Empowering Global Supply Chain Ecosystemsby Mark Millar on 2012-10-24 05:12:42
There are increasingly blurred boundaries within-and-across the complex international organisations that companies deploy in order to efficiently plan, source, make and deliver their products - such that we are now firmly in the domain of global Supply Chain Ecosystems.
On the basis that these modern-day supply chain ecosystems inevitably involve several organisations working together for a common purpose, then by nature of comprising multiple participants, modern-day supply chains must inherently involve outsourcing in one form or another.
Supply Chain Ecosystems
As a result of recent and rapid developments in worldwide commerce, we have seen supply chains evolve into complex international networks, which can no longer be adequately described using the linear concept of a ‘chain’.
The depth and breadth of complexity, connectivity and inter-dependencies involved in today’s international commerce has resulted in the emergence of ‘Supply Chain Ecosystems’ – globally inter-weaved, multi-layered networks of partners, suppliers, regulators, service providers and customers.
Within these ecosystems, each configuration is unique to the particular enterprise that owns that supply chain. The ecosystem’s chosen participants are all coupled together for the common purpose of providing an end-to-end channel of distribution - all the way from the suppliers of materials and components, extending through manufacturing processes – whether in-sourced or outsourced - to the distributor and retailer, and ultimately to the consumer.
Each commercial enterprise forms their own distinctive supply chain ecosystem, adopting a different composition of similar participants, or in several cases, particularly within industry sectors, many of the same participants.
And so it goes on, such that numerous multi-layered cross-enterprise connections generate a complex web of interdependencies, frequently spanning the globe, in order to optimise the three critical attributes that drive differentiation within the supply chain ecosystem – speed, agility and resilience.
As modern supply chains increasingly resemble complex ecosystems rather than linear chains, the suppliers, manufacturers and service providers that work together to service one client’s supply chain, may in fact be fiercely competing against each other to win business to provide services for a different client’s supply chain.
Indeed, whilst each company has their own supply chain ecosystem over which they have control, that same company will most likely be a participant in several other supply chain ecosystems, for example for its customers and suppliers.
For global businesses, the supply chain is increasingly becoming a key source of competitive advantage and differentiation. Brands need supply chains that enable and empower them to get their product to market more efficiently and faster than the competition. Businesses are now competing on the basis of their supply chain management capabilities almost as much as their product or their brand.
In this context, organisations must develop the capabilities to effectively work with multiple partners in order to successfully operate and execute their supply chain ecosystems, thus leading to an increasing trend to supply chain outsourcing.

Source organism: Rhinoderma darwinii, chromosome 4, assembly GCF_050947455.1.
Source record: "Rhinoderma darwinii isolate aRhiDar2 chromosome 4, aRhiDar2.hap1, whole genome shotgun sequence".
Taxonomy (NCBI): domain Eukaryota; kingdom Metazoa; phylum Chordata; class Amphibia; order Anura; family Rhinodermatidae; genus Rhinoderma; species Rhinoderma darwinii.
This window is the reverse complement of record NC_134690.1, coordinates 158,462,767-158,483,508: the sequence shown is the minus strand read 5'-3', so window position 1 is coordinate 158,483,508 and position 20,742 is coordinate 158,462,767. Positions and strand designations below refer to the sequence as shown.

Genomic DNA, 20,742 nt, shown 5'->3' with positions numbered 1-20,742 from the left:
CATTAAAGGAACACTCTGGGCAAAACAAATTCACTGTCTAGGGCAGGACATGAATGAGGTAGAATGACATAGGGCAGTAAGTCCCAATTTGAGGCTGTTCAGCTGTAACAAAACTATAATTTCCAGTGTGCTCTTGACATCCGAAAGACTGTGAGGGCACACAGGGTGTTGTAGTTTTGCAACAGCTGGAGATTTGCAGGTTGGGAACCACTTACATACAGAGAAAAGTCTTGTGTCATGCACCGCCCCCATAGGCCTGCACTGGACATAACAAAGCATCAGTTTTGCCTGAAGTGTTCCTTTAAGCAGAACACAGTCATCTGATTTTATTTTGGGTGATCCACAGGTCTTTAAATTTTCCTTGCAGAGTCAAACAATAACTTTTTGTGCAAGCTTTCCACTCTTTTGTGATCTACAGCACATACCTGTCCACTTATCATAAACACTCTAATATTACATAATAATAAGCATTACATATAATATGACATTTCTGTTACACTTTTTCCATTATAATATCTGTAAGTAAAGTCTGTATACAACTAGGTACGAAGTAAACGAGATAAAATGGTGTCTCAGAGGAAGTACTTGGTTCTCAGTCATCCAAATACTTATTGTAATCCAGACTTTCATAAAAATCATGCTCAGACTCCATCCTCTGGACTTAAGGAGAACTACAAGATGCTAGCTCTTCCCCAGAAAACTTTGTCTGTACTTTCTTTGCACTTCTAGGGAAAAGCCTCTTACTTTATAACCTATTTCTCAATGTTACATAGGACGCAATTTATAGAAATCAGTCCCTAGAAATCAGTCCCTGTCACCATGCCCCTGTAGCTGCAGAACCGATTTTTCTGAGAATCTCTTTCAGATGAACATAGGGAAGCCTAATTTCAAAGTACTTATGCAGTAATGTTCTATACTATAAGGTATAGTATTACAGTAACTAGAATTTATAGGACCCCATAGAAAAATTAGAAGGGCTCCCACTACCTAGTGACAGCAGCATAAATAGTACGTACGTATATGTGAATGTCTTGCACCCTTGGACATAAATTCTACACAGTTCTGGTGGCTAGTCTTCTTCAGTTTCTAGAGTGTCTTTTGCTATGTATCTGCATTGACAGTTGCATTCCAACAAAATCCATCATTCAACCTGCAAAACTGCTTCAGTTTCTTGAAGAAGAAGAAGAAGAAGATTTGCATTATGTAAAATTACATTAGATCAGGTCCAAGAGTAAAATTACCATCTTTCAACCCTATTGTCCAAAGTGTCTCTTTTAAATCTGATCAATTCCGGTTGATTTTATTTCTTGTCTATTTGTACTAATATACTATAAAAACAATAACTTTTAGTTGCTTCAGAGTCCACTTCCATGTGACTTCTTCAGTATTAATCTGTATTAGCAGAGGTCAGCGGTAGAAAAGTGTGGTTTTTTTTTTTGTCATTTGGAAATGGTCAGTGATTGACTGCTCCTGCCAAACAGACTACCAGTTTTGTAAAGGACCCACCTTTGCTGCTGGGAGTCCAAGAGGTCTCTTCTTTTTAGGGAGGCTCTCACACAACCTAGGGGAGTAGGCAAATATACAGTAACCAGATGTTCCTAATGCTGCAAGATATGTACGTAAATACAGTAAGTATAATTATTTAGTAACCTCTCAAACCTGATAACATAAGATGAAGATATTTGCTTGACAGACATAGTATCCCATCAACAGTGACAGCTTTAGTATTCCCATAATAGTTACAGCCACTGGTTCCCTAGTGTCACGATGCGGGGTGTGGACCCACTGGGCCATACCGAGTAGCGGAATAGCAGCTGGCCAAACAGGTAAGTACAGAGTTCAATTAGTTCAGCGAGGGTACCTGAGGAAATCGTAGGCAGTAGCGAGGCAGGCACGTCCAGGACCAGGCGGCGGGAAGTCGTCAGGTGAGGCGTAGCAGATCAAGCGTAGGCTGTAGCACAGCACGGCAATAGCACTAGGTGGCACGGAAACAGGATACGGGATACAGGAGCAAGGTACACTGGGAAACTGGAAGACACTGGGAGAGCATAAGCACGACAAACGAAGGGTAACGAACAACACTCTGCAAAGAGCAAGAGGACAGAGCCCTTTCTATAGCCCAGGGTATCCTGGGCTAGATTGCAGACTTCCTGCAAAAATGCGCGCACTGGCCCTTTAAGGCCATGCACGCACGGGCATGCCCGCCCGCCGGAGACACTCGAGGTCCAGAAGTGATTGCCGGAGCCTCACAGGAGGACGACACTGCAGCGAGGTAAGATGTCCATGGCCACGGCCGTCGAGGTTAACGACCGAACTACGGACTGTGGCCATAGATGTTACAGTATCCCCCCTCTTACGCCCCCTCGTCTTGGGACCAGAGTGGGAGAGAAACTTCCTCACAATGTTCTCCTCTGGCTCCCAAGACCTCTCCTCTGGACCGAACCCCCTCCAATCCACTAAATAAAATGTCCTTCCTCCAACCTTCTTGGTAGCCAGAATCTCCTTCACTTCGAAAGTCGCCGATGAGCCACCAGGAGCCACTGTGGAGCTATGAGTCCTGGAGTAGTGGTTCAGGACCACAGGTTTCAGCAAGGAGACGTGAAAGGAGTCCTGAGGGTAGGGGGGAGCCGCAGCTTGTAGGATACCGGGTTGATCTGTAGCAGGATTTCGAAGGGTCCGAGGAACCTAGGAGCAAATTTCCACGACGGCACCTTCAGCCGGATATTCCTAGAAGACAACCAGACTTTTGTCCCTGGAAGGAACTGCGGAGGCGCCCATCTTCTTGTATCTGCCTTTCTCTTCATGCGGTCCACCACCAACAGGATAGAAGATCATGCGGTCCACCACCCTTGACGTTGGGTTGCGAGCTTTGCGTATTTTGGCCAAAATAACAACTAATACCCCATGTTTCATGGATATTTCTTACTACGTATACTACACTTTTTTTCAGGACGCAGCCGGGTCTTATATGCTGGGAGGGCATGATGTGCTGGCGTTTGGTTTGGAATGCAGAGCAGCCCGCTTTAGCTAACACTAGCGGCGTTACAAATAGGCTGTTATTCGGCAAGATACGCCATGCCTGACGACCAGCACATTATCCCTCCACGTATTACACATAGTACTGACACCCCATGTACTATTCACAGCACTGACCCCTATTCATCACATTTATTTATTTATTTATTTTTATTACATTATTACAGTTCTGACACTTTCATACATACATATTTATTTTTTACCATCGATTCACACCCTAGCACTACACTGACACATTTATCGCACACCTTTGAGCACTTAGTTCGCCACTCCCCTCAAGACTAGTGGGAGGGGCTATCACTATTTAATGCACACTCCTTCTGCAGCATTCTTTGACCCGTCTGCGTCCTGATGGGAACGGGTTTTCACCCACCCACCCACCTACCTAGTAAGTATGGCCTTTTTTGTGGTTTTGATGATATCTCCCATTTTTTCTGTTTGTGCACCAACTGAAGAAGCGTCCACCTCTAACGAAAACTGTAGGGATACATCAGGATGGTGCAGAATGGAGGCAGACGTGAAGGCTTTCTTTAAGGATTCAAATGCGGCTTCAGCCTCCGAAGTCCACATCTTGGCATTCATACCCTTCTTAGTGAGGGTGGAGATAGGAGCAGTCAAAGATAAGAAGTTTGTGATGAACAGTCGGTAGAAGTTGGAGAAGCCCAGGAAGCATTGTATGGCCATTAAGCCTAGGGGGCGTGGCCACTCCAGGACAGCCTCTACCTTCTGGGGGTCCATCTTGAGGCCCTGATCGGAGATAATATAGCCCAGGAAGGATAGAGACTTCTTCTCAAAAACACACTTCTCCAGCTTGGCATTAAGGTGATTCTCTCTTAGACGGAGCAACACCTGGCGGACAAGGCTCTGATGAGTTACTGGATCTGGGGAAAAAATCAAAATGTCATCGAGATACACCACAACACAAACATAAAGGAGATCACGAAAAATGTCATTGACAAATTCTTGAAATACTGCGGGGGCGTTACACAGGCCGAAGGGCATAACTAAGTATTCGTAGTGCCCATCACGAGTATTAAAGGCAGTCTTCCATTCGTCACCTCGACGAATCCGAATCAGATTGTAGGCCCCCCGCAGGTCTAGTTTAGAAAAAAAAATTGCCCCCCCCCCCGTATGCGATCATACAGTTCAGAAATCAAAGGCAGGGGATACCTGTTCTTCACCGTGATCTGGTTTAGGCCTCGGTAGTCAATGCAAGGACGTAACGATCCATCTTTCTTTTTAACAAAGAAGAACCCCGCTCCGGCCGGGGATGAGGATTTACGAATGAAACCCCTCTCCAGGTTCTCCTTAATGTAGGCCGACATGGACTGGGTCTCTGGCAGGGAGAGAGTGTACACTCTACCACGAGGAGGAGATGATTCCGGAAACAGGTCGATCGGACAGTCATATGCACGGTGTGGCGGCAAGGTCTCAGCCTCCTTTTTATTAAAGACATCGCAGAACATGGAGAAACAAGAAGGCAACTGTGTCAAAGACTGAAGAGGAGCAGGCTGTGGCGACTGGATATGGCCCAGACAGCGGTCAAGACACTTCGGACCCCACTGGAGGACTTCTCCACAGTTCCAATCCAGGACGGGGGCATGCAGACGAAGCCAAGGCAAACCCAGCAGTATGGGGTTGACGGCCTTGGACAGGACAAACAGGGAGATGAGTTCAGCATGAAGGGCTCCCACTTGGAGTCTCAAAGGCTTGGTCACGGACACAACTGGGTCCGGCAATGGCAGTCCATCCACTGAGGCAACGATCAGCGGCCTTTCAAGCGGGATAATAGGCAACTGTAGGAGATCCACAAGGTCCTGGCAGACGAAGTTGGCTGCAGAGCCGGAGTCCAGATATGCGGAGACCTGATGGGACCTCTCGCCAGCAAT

Supply Chain Outsourcing
Defined as ‘the act of one company contracting with another company to provide services that might otherwise be performed by in-house employees’, outsourcing is generally undertaken in order to benefit from using an external provider - typically through gaining economic advantages and leveraging specialist expertise.
In our globalised world, outsourcing is often confused with offshoring. However outsourcing is still outsourcing irrespective of where the outsourced services are actually performed – whether onshore or offshore. Offshoring refers to moving business activities out of the existing host organisation to another location in a different country – in many cases to an outsourced partner (Outsourced Offshore), but in some cases to a subsidiary division of the same company (Offshore).
Adopting the Tom Peters mantra “Do what you do best and outsource the rest”, organisations have taken the approach of focusing on their core competencies whilst seeking external partners to undertake activities that are non-core and that can be undertaken by third party service providers. Outsourcing partners typically have specialist expertise and the economies of scale that enable them to deliver the required results better and cheaper than could be achieved by the client using their own in-house resources.
These trends have led to industry sub-sectors of firms providing outsourcing services, including call centres, finance, payroll, telecommunications, computing and of course transportation and logistics.
In addition to leveraging the scale economies that result from servicing multiple clients, these focused service providers also nurture and develop specialist subject matter expertise, domain knowledge, streamlined processes and technology platforms that are above and beyond levels that any single organisation could develop in-house.
Therein the value proposition for outsourcing – contracting out your business processes to a specialist service provider that can perform those services more efficiently and more cost effectively than you could do yourself, enabling your organisation to focus its precious resources on your core competencies.
We can expect further collaborative outsourcing developments that will empower efficient and effective performance in global supply chain ecosystems.
Industry thought leader Mark Millar has been engaged by clients as Speaker, MC, Moderator or Conference Chairman at more than 240 functions in 20 countries and is recognized by the Global Institute of Logistics as “One of the most Progressive People in World Logistics”. email@example.com